a quote from my favorite author

“The most solid advice, though, for a writer is this, I think: Try to learn to breathe deeply, really to taste food when you eat, and when you sleep, really to sleep. Try as much as possible to be wholly alive, with all your might, and when you laugh, laugh like hell, and when you get angry, get good and angry. Try to be alive. You will be dead soon enough.”

-William Saroyan, The Daring Young Man on the Flying Trapeze

Friday, June 6, 2014


“We need to shut off the noise that seeps into our classrooms so we can better listen to our students.”
by Dorothy Barnhouse

The noise to which Dorothy Barnhouse is referring in this case is that of mandates, materials claiming to be aligned with Common Core State Standards, and standardized tests claiming the same.  I believe it also includes the voices of district and building administrators urging us to adopt practices that fit their tidy checklists—practices that add up to effective teaching on rubrics far removed from authentic practices. 

I listened to far too much noise this school year. I listened to the noise of administrators labeling teachers for whom I have a great deal of respect as less than proficient at their jobs, and I adjusted my practices to try to fit into their rubrics.  I listened to the noise of curriculum leaders claiming that their interpretations of the standards and assessments of those standards were ultimately good for students, and I changed my practices in an attempt to meet their expectations.  I listened to the noise of mandates calling for rigor in the form of lexile levels and disengaging texts, and I made text selections to answer their call.

As the school year came to a close and I had time to breathe, time to reflect, time to face regrets, I realized this is the only one I have: I regret that I listened too often to the noise and not often enough to my students.

Having the summer to reflect and to renovate my instructional practices is one of the things I most appreciate about working in the field of education.  I intend to make good on this opportunity.  So, I have been asking myself this question: Heading into next school year, how do I turn this regret into positive action? 

This is the conclusion to which I have come: To shut out the noise and truly focus on students, I need to filter everything I do—every choice I make and every action I take through my beliefs.  I need to ensure that each time I listen to a mandate, standard, or directive I have considered whether or not it is a reflection of what I believe.  I need to be sure that everything I do is with the intention of helping students learn.  And I need to be able to articulate my intentions.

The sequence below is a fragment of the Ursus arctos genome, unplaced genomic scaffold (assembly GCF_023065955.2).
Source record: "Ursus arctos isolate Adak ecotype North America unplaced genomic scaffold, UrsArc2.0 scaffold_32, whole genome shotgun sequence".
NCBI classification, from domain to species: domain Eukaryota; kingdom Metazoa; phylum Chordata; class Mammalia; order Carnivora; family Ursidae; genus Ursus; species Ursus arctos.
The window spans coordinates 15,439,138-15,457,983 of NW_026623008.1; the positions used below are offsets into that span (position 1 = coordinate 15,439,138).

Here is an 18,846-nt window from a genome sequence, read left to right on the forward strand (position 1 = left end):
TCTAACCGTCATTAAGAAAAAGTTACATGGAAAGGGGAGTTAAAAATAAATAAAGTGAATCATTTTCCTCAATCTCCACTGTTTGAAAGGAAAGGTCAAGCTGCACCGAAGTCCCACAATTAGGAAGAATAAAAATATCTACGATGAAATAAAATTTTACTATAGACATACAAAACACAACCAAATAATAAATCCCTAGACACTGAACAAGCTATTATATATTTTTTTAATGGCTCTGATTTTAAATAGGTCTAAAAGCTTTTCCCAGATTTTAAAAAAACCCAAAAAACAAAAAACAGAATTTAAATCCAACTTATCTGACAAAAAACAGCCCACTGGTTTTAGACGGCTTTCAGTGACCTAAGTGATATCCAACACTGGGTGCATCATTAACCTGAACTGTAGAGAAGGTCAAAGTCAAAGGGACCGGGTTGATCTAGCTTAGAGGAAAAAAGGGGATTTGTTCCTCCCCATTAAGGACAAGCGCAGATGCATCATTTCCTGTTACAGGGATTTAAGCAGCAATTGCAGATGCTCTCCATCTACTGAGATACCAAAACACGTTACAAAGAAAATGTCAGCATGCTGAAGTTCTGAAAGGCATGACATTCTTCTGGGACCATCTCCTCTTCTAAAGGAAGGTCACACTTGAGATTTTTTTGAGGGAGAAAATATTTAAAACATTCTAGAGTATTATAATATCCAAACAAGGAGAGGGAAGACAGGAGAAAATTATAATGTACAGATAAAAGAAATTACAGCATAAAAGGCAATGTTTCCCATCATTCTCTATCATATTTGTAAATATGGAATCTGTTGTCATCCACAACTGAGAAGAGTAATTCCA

This has led me to start a summer-long journey of discovery.  I want to explore my educational philosophy, the history of how I’ve become the teacher I am, who has influenced my instructional practices, what I truly believe about education—where I am and how I got here.  I want to discover my teaching heart and soul.  I want to capture and document it.  I want to package it so that next year it can be the filter through which my every teaching move is run. 

So, with the help of Ali Edwards, through all I’ve learned from her course Hello Story at Big Picture Classes, I have plans to spend this summer creating a sort of portfolio/scrapbook/journal to this end. I plan to share the process and end result here.  I would love for you to join me!


  1. I admire you very much, Christy, & would love to discuss this at All-Write, if we can find the time for a coffee or tea & a chat. I don't have the noise to include in my teaching, & wonder if we can think through that difference & wonder how to make your ideas authentic to the students yet following what is expected. What a dilemma you have painted.

  2. What a great idea, Christy. Spending the summer reflecting on this will help make you so strong in the fall. Can't wait to see what you are sharing :)

  3. Christy, The line in here that really got me is this: " I regret that I listened too often to the noise and not often enough to my students." Honest, painful, and true. I share this regret with so many other teachers. That's my struggle everyday. I look forward to see where this struggle takes you! Thank you for sharing so honestly! You made me feel like I'm not the only one who struggles with this!

  4. Love this post. Thank you for sharing. I teach pre-service teachers and will be sharing this with them. I talk a lot about the importance of developing a vision and teaching in accordance with your beliefs. I hope you'll blog regularly about your journey this summer!

  5. I've had this post open for weeks and finally reading your words tonight. I'm tired of all the noise too. I'm tired of trying to listen but distracted by all the excessive directives and chatter. I'm with you and I love, love, love your plan of action this summer!! I can't wait to "sit right beside" you on your journey and listen in ... "to discover your teaching heart and soul." That's awesome! May you have the power and strength to clarify and verify your roots that are keeping your best practices grounded as you move ahead even with all the noise ... because that noise will never go away.